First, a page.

Stone Bridge And Diving Pools
Sometimes the best way to get out of the summer heat is to go underground. Deep in the heart of New York’s Adirondacks is Natural Stone Bridge and Caves Park, a family-owned natural attraction just outside Pottersville.
The park’s main attraction is the stone bridge, a natural rock arch formation that covers Trout Creek as it dives underground on one end of the bridge and resurfaces again 250 feet later. As it courses underground, the stream splits in two and has created and opened massive marble caves and formed deep pools. Tours through the park, the caves and the pools are self-guided, allowing visitors to explore at their leisure.
The park itself is family-owned and has been open in its current guise since the early 1950s. The land was originally a Revolutionary War land grant given to Jacob Van Benthuysen for his service in the Continental Army. Locals had long brought friends, visitors and reporters to the natural wonder to explore. By the early 20th century, an actual road had been built leading to the area. By the late 1940s, Elfrieda Heldt and her daughter Lydia Heldt, descendents of Jacob Van Benthuysen, bought the property outright, developed a trail system and created the park.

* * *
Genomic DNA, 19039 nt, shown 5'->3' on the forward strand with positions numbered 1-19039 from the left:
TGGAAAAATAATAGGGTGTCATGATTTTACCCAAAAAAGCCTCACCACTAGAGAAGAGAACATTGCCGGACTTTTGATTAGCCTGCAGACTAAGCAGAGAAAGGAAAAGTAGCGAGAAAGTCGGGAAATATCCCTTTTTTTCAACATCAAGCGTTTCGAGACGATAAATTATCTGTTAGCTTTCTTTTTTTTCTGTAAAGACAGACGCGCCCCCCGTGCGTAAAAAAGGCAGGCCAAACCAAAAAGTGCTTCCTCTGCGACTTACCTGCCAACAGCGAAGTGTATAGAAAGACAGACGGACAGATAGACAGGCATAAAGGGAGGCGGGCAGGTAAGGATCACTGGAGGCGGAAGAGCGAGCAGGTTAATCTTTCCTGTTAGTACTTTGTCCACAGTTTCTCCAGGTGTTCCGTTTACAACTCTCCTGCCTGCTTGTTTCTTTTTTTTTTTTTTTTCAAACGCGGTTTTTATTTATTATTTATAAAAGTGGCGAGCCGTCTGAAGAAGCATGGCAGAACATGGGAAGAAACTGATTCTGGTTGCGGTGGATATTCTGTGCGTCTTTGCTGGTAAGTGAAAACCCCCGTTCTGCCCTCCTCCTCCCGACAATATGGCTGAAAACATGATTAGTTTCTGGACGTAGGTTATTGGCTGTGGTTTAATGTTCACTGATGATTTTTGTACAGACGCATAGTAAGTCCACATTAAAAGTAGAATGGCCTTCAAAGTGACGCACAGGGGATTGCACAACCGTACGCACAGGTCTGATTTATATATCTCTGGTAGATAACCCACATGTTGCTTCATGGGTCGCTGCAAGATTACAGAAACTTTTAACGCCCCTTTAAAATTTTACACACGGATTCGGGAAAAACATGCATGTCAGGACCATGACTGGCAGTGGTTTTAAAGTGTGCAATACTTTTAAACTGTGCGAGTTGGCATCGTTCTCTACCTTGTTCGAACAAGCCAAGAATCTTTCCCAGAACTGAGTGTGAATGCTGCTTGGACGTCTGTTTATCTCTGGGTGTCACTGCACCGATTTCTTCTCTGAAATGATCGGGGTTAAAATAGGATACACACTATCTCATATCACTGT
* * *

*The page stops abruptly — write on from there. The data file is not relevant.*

These days the park has been developed into a geologic playground. Kids can sign up for all kinds of activities, like sifting gravel in a sluice to find gold and gems or searching for crystals in the sandy floor of one of the park’s smaller caves or digging for fossils.
They’ve also got a classic ice cream parlor for which the park is now famous and an amazing collection of rocks, geodes and gems in their rock shop.
The Natural Stone Bridge and Cave’s summer season starts on May 20 when the park will be open from 9 a.m. to 6 p.m. daily. In July and August, the park offers guided adventure tours that take guests spelunking through some of the deeper caves. It’s the perfect summer road trip diversion — off the beaten path and waiting to be discovered.